“If you can’t negotiate a resolution, then you could be in litigation for years. You’re going to pay a lawyer and maybe pay this employee for severance, discrimination damages – aggravated or even punitive damages,” she says, noting grievances often trace back to not paying the right amount of severance, alleging cause that they can’t prove or discrimination.
“And that’s really the outcome that everybody wants to avoid. The employee wants to avoid that, too. Nobody wants to be embroiled in employment litigation. Employees deserve certain respect, and we should treat everybody fairly and appropriately.”
In fact, one of the biggest misses that Carreau sees is when employers drag out the termination process. She believes that employers waiting too long before terminating someone is doing an even greater disservice to everyone involved.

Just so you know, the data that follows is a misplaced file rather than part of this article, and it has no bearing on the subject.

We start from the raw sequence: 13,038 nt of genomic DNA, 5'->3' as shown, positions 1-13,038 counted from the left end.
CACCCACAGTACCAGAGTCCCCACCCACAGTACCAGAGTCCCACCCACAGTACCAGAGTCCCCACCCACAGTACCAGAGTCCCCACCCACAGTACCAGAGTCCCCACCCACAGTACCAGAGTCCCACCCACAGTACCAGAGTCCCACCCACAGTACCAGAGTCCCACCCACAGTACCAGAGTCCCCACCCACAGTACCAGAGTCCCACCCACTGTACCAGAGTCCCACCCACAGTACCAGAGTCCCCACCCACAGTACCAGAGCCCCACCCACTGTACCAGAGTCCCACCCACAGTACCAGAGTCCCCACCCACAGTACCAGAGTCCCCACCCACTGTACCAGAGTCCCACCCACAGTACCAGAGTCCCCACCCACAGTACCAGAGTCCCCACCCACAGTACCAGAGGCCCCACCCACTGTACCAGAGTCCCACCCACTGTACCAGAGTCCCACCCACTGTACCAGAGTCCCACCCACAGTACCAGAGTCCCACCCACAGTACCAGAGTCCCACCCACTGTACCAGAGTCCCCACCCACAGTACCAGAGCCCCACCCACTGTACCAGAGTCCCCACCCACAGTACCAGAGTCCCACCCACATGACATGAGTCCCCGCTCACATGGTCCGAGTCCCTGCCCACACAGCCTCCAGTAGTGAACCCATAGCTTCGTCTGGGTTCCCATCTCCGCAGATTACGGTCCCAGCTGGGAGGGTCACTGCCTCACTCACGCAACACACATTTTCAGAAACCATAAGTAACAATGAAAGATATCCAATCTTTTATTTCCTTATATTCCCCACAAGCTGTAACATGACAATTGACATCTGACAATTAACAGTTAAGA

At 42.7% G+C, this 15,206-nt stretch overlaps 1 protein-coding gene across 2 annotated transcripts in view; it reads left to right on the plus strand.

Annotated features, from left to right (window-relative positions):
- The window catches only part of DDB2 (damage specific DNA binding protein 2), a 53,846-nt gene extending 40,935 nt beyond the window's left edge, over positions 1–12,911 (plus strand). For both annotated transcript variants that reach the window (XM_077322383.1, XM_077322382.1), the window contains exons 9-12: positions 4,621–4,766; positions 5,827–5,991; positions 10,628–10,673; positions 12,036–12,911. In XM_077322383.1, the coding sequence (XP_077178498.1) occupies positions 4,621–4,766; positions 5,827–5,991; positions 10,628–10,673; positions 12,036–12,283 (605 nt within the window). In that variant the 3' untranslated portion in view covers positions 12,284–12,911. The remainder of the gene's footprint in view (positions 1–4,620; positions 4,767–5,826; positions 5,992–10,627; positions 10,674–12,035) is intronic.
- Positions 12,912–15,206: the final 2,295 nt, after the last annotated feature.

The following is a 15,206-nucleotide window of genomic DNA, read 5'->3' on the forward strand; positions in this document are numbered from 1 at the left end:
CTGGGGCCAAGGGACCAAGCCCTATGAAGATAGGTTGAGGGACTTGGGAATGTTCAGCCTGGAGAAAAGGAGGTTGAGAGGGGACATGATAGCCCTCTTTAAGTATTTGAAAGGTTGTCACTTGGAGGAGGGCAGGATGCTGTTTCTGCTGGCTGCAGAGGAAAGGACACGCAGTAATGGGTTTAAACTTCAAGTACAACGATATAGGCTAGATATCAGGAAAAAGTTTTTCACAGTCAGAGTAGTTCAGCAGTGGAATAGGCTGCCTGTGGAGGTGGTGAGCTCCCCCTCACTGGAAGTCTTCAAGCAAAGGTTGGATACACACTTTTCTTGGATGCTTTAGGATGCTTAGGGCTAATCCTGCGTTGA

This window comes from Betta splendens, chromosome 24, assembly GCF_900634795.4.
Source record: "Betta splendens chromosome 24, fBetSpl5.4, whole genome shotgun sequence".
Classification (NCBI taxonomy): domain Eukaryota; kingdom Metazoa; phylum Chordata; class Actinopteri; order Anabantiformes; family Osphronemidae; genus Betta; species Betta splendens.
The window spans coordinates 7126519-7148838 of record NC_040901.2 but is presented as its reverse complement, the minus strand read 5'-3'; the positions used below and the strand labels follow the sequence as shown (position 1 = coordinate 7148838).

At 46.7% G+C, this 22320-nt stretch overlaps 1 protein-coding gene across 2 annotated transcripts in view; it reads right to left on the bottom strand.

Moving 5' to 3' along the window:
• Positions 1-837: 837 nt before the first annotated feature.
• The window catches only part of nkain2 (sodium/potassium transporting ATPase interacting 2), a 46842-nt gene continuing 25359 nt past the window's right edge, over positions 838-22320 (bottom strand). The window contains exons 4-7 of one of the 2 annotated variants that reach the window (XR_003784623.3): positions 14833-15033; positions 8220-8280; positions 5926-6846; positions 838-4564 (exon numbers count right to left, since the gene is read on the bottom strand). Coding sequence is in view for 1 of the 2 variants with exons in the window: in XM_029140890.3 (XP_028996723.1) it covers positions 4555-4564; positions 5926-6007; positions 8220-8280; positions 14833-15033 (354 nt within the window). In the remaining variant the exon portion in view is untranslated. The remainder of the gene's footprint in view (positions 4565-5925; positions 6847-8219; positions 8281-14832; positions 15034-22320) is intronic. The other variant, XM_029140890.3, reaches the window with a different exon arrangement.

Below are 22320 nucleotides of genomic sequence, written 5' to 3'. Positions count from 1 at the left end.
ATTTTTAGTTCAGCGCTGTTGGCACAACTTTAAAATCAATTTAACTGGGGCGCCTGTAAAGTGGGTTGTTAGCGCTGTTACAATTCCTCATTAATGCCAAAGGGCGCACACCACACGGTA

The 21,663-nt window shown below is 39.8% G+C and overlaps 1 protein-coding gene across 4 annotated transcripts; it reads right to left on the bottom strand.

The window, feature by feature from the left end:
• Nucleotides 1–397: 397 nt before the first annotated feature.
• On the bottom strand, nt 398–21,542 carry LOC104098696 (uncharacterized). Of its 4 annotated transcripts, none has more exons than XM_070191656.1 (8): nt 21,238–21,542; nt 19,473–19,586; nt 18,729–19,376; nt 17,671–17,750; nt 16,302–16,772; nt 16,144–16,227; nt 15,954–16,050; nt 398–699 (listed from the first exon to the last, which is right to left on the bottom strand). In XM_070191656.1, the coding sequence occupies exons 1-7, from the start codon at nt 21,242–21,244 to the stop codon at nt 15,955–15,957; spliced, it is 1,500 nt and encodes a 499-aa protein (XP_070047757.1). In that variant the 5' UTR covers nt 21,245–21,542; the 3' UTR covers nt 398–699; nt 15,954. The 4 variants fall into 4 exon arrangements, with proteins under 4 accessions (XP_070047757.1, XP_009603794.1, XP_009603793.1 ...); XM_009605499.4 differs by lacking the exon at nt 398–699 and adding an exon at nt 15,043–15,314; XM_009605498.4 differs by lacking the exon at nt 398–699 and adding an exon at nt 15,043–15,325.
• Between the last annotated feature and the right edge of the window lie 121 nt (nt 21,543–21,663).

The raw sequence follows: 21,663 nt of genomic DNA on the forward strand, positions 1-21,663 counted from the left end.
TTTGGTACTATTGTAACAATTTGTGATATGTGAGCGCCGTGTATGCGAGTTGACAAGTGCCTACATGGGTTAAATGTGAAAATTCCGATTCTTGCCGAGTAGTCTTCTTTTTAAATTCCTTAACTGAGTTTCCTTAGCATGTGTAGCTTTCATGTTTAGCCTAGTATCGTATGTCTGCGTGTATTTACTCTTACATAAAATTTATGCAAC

“A lot of time, a lot of energy and stress, is wasted when it can be the best thing not just for the organization, but for the individual who they’re parting ways with,” she says.
“When an employer knows a person’s not the right fit and they’re going to make a change, then they should make the change as quickly as possible so that person can move on with their life. There’s nothing worse than dragging it out for two years when both parties would be better served making the change soon rather than later.
“At the end of the day, most people are going to be better served moving on to an organization that values the skills that they bring to the table or that’s a better fit for them.”